Get Your Kids Running Part III

If you’re following along, we at Running Family Style have dedicated a couple of posts to strategies for getting your kids, and yourselves, dear Parents, on the road to running. This is the third instalment, so if you’re just joining, you might want to hop back a few posts and check out the Top 10 List…

4.      Change up the route so it doesn’t become boring. The best thing about running is that you can do it anywhere. (Use common sense regarding safety, of course. Running on busy streets without sidewalks is not the best option.) Take your little runner to a park, on a wooded trail, through the city, or even reverse the direction of the route to keep it from getting stale. Even if you have a favorite running route, it is worthwhile making some changes to keep it interesting. My favorite tool for mapping running routes, around Halifax or wherever we happen to be traveling, is GMap Pedometer (http://www.gmap-pedometer.com/). This tool allows you to map routes; calculate distance, pace, and calorie burn; and track your runs on a workout log. Madison loves to use the application to plan runs and check distances for the Running Club at school.

5.      Encourage your child to join a running club at school or in the community. If your school doesn’t have a running club, get a group of parents and school administrators involved in starting one. Begin with the Phys. Ed. teacher. He or she will usually be your biggest ally in getting kids fit and active. Some communities also have running groups for kids outside of school, with regular sponsored events. At our daughters’ school, the Running Club has become quite popular. Some of the kids are more focused and competitive than others, but they’re all running. They meet once a week after school and run around the perimeter of a historic Halifax cemetery. They run at their own pace, and the Principal and Phys. Ed. teacher track the total laps (conveniently 1 km). The goal this school year was to collectively run enough laps to “climb Mount Everest”.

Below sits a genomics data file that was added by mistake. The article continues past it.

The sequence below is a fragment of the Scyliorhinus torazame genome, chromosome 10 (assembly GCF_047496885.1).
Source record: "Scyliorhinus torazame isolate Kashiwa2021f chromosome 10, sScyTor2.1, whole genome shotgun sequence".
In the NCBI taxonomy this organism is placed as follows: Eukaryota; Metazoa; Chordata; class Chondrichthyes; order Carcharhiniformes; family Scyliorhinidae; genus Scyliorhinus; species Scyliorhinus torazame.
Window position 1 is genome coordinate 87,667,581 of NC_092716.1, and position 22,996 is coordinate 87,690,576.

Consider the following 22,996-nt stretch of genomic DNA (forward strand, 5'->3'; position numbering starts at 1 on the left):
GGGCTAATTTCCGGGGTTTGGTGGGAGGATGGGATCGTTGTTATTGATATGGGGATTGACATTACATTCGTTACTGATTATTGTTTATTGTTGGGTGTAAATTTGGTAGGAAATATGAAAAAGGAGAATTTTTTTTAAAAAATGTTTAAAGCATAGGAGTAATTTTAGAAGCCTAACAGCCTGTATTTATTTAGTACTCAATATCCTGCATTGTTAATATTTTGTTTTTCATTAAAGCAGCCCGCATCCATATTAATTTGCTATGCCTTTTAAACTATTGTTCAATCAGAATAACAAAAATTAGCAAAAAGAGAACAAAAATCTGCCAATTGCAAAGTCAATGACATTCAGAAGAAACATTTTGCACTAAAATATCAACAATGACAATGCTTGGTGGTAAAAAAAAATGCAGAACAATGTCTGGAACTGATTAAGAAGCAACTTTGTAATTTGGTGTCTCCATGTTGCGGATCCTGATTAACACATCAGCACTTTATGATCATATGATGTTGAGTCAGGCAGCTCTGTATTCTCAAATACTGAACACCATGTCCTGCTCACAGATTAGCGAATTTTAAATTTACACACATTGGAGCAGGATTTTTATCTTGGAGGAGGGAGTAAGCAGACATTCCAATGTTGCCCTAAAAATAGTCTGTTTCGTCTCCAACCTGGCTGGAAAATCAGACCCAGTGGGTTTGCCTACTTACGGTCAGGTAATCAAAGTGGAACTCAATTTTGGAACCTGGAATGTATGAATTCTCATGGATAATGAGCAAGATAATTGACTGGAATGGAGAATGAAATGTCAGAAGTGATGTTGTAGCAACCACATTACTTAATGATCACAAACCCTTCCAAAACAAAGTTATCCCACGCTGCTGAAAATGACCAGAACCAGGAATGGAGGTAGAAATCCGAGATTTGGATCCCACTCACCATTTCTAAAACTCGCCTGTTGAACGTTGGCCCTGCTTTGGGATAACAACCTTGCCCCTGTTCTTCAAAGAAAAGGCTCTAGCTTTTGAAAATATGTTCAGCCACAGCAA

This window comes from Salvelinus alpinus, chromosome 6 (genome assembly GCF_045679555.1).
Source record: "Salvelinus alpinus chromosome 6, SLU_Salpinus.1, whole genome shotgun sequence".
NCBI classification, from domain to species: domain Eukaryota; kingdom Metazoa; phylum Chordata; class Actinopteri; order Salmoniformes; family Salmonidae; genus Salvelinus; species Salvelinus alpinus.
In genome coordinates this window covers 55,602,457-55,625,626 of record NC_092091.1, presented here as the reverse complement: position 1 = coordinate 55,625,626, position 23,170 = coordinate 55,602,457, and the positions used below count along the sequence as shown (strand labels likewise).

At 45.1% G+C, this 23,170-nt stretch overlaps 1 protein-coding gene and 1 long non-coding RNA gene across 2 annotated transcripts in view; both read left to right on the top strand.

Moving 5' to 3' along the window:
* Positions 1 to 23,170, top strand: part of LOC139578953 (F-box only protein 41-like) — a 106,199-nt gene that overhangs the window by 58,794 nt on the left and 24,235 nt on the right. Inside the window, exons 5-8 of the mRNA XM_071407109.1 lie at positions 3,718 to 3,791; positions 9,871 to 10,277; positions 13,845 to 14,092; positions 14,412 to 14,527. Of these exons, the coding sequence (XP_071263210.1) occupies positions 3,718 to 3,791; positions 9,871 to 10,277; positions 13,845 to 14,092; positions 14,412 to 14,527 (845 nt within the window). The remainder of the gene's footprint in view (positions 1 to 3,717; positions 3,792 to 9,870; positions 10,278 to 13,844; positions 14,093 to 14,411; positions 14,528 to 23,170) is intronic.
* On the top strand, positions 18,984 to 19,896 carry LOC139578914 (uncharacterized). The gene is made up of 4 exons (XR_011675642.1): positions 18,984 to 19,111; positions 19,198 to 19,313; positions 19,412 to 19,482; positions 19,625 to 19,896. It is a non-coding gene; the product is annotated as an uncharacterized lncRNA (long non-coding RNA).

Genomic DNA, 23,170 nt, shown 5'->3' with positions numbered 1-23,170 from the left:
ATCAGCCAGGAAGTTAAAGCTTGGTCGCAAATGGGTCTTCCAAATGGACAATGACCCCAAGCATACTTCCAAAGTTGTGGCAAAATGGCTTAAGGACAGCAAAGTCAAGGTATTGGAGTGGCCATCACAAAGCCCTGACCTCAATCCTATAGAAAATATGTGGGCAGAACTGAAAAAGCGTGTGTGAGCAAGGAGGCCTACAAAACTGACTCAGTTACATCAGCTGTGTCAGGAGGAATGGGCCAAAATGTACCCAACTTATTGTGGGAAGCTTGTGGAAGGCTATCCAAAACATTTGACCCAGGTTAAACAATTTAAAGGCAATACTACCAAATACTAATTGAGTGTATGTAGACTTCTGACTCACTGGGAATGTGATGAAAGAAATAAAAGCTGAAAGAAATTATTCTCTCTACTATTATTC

6.      Participate in running activities and events as a family. Many larger races also have kids’ events. These are usually shorter distance “fun runs” – from a couple hundred meters to 5K. Set training goals with your child to ensure that he or she is well prepared. Encourage participation versus competition. Some kids are competitive by nature, but others are not. Encourage children to pursue personal bests, not to beat their friends. At this early stage of their running careers, children need to know that participation and fitness are the most important things, and that it feels great to have completed a race, especially if there is a medal at the end! If you’re new to running, there’s nothing like a Family 5K to get the family on track. Most even welcome strollers.

If you happen to be a “destination runner”, look for races with kids’ events when planning your next “runcation”. When we started running, our first race was the Walt Disney World Half Marathon. Madison and Gabrielle asked to run the Mickey Mile kids’ race. They loved all the hype, the medal, the T-Shirt and the experience. When we run, they always want to participate. Madison will run her first 10K on Sunday at the Bluenose Marathon with Lisa. Gabrielle will run the Doctors Nova Scotia Kids’ Race with her school.

Stay tuned for the 4th and final instalment of Get Your Kids Running and all the Bluenose Highlights!

Mark & Lisa

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